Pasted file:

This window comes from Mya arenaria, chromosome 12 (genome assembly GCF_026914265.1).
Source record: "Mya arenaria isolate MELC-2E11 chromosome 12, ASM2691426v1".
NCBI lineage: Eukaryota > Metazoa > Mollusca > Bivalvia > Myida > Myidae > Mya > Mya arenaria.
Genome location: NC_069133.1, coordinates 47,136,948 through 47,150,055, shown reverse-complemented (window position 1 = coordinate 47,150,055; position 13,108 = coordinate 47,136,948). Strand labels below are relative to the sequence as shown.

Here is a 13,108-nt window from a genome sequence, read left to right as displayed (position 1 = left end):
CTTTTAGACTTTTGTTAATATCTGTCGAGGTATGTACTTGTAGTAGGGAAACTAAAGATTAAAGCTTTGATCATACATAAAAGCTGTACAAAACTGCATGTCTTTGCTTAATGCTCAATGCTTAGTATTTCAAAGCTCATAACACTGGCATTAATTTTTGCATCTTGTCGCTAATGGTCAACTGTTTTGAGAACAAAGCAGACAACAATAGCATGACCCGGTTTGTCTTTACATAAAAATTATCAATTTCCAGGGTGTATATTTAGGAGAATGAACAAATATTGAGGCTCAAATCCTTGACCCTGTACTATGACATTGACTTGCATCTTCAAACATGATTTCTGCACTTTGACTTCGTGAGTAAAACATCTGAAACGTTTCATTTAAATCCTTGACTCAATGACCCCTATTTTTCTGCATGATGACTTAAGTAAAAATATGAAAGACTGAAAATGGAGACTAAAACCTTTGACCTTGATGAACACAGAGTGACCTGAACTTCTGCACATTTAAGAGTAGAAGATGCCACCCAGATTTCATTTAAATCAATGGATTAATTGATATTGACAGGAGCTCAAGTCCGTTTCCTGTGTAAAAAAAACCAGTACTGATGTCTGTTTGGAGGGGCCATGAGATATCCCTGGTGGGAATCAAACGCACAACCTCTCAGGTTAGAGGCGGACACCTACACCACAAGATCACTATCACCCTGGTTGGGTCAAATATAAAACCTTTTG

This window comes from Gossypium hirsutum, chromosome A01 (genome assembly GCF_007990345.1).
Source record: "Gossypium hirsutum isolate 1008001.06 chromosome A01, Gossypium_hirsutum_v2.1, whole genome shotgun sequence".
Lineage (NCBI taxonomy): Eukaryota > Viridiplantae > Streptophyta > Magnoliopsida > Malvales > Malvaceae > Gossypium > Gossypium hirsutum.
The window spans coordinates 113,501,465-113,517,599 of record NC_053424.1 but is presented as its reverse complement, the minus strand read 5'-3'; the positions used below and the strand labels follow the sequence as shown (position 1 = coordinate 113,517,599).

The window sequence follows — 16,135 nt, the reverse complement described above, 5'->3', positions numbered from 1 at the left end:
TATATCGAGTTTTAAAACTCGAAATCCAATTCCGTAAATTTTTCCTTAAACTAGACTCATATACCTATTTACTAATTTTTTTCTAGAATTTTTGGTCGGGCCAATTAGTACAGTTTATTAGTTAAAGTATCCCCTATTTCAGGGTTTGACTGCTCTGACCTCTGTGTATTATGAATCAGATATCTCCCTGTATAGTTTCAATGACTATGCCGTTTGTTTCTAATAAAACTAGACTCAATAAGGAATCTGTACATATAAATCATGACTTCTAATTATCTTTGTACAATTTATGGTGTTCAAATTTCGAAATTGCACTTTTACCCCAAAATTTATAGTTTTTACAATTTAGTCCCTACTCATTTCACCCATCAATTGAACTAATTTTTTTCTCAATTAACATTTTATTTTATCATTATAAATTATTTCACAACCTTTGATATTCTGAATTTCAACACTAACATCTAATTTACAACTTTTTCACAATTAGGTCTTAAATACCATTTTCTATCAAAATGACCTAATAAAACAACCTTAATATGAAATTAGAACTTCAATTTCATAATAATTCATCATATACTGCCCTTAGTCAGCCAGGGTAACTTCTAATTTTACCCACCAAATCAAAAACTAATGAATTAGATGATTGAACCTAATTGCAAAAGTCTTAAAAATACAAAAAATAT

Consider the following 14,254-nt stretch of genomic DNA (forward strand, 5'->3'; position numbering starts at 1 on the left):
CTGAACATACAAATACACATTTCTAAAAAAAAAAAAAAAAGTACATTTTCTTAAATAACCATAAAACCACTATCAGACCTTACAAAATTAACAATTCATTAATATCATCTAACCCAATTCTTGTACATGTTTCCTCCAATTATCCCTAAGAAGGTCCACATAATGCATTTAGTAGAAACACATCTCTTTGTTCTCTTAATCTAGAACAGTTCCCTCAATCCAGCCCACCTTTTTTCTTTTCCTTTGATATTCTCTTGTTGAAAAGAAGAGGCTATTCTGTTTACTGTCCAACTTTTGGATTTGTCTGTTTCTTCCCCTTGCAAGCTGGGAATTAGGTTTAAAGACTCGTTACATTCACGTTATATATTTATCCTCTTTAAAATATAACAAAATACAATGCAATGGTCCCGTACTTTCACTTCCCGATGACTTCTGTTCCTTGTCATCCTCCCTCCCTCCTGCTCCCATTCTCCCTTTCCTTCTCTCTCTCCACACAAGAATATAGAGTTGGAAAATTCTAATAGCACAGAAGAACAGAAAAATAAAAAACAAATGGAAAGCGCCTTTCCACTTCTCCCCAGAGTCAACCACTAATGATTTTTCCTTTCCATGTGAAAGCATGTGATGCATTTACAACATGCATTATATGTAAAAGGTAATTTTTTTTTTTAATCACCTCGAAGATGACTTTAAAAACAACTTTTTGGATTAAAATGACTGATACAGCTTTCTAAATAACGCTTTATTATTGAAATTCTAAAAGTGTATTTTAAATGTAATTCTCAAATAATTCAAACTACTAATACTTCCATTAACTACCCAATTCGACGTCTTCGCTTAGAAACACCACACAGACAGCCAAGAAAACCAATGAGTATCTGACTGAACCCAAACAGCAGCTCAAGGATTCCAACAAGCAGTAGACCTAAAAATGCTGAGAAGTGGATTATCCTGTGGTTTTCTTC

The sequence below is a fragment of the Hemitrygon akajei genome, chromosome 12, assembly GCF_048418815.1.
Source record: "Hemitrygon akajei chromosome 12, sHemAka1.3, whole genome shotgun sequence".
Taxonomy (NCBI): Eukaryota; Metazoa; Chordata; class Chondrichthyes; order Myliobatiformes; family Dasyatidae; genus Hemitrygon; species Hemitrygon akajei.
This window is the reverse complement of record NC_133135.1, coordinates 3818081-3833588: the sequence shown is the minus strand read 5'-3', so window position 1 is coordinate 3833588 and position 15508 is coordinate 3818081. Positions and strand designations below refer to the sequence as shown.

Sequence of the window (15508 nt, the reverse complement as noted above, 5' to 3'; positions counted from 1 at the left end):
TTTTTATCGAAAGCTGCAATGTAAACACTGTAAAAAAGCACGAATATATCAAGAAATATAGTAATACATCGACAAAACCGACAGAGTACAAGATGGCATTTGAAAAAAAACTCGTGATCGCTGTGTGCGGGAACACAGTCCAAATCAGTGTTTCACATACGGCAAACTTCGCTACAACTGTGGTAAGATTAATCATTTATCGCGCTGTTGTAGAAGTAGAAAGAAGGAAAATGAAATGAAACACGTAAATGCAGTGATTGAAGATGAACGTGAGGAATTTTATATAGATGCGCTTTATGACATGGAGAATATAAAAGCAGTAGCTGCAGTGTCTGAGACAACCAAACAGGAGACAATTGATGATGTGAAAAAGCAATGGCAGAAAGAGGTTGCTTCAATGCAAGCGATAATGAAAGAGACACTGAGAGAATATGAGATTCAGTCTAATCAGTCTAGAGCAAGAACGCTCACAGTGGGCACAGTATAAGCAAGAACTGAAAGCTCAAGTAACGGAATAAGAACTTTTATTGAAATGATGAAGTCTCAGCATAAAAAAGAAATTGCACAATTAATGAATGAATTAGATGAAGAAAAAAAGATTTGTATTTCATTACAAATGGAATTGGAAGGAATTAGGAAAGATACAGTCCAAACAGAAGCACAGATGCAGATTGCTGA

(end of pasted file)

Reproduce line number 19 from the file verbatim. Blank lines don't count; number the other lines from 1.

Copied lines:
Sequence of the window (15508 nt, the reverse complement as noted above, 5' to 3'; positions counted from 1 at the left end):